Logsdon says the deal marks a turning point for the two global powers after the Apollo missions reached their zenith.

“The United States competed with the Soviet Union for leadership in space until the time of Apollo,” he said.

“Back then, the way to exercise leadership was to do something first, in this case land on the Moon. With the United States in the back, you can move into an era where space cooperation can be symbolic of peaceful relations on Earth, but only symbolic,” he explained.

In addition to the grand goal of world peace, there are two more immediate goals of the bilateral agreement:

First element is to establish cooperation in many areas of space exploration and research including, the paper says, “spatial meteorology; research on the natural environment; explore space near the Earth, Moon and planets; and space biology and medicine. ”

It also states the aim “to carry out such cooperation by means of scientific communication and mutual delegations, through meetings of scientists and experts of both countries, and also in other ways as both parties may agree. Joint working groups may be established. “

Second factor of the agreement is that each country will undertake respective missions to develop an Apollo-type spacecraft compatible with the Soyuz-class spacecraft. This means that astronauts from each country can visit spacecraft from the other. This is what laid the groundwork for the first international crewed mission into space, the ASTP.

First international crewed space mission

Joint Apollo-Soyuz crew.NASA

On July 15, 1975, a NASA Apollo spacecraft carrying three astronauts was launched, and two days later it met a Soyuz spacecraft carrying two astronauts. This is the first successful international joint venture of its kind.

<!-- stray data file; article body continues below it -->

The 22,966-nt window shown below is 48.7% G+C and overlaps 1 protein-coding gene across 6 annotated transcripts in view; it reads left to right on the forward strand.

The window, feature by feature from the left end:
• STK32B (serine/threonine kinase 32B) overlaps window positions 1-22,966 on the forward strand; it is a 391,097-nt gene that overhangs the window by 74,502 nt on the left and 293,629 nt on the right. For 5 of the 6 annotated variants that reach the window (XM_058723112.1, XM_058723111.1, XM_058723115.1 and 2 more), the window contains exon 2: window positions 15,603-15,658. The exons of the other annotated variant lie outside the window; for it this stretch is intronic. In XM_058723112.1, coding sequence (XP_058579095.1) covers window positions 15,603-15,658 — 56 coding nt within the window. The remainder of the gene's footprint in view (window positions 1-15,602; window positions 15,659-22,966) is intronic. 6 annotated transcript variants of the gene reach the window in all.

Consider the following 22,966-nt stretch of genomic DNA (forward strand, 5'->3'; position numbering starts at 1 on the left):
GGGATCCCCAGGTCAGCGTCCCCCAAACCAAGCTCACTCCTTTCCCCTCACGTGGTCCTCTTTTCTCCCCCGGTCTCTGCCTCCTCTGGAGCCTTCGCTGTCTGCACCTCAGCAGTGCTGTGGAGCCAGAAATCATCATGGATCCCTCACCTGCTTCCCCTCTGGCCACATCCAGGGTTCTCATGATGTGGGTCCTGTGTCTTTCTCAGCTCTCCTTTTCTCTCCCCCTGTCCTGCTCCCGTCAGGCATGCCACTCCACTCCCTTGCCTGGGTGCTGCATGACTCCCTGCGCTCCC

The two ships docked for 48 hours, and the astronauts on board conducted a number of joint experiments that would later be useful for international collaborations such as the International Space Station.

After the two ships separated, the Apollo spacecraft navigated in such a way to host an artificial eclipse, allowing the Soyuz astronauts to photograph the solar eclipse.

The Apollo-Soyuz Test Project was the last US Apollo mission. It would be six more years until the United States launched another manned mission – NASA’s Space Shuttle program, which took off on April 12, 1981. But the 1972 agreement was only the beginning of the plans. international space mission.

“It turned out to be the first step in a long process,” says Logsdon. “But there have been a lot of delays along the way.”

Importantly, the initial harmonization of the 1972 executive agreement did not guarantee the continuity of the agreement when it was renewed in 1977. Logsdon explained that then-US President Jimmy Carter wanted to let the agreement go. lapsed agreement to punish the Soviet Union for their intrigues in Afghanistan. The agreement was not renewed until Reagan became president in 1987 when Mikhail Gorbachev was head of the Soviet Union.

Then, in 1993, a post-Soviet Russia was invited to help the US design the ISS. That partnership has continued to this day – but the war in Ukraine threatens its future.

https://www.inverse.com/innovation/ussr-us-space-agreement-fifty-years-anniversary 50 years ago, the U.S. and U.S.S.R. joined forces to ensure astronauts could survive in space

Emma James